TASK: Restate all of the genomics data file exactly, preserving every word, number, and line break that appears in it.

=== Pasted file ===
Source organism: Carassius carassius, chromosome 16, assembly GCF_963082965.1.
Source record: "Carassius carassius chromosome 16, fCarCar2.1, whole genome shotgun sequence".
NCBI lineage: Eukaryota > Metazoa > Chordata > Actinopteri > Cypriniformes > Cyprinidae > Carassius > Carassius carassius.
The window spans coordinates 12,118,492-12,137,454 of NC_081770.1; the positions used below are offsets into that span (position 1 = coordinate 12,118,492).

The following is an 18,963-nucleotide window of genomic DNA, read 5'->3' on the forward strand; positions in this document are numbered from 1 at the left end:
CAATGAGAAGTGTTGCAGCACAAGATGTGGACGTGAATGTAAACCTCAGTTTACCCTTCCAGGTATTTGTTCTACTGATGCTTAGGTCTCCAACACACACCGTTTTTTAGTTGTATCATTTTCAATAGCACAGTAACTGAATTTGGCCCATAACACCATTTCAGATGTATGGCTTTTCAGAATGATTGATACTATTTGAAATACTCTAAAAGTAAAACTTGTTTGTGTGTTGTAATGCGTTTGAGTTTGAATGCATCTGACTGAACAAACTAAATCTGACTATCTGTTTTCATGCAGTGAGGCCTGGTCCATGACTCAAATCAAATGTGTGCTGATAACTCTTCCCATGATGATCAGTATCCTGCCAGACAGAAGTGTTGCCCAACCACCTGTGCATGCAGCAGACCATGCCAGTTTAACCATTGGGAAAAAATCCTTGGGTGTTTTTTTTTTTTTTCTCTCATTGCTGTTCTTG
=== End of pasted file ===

Source organism: Carassius carassius, chromosome 16, assembly GCF_963082965.1.
Source record: "Carassius carassius chromosome 16, fCarCar2.1, whole genome shotgun sequence".
NCBI lineage: Eukaryota > Metazoa > Chordata > Actinopteri > Cypriniformes > Cyprinidae > Carassius > Carassius carassius.
The window spans coordinates 12,118,492-12,137,454 of NC_081770.1; the positions used below are offsets into that span (position 1 = coordinate 12,118,492).

The following is an 18,963-nucleotide window of genomic DNA, read 5'->3' on the forward strand; positions in this document are numbered from 1 at the left end:
CAATGAGAAGTGTTGCAGCACAAGATGTGGACGTGAATGTAAACCTCAGTTTACCCTTCCAGGTATTTGTTCTACTGATGCTTAGGTCTCCAACACACACCGTTTTTTAGTTGTATCATTTTCAATAGCACAGTAACTGAATTTGGCCCATAACACCATTTCAGATGTATGGCTTTTCAGAATGATTGATACTATTTGAAATACTCTAAAAGTAAAACTTGTTTGTGTGTTGTAATGCGTTTGAGTTTGAATGCATCTGACTGAACAAACTAAATCTGACTATCTGTTTTCATGCAGTGAGGCCTGGTCCATGACTCAAATCAAATGTGTGCTGATAACTCTTCCCATGATGATCAGTATCCTGCCAGACAGAAGTGTTGCCCAACCACCTGTGCATGCAGCAGACCATGCCAGTTTAACCATTGGGAAAAAATCCTTGGGTGTTTTTTTTTTTTTTCTCTCATTGCTGTTCTTG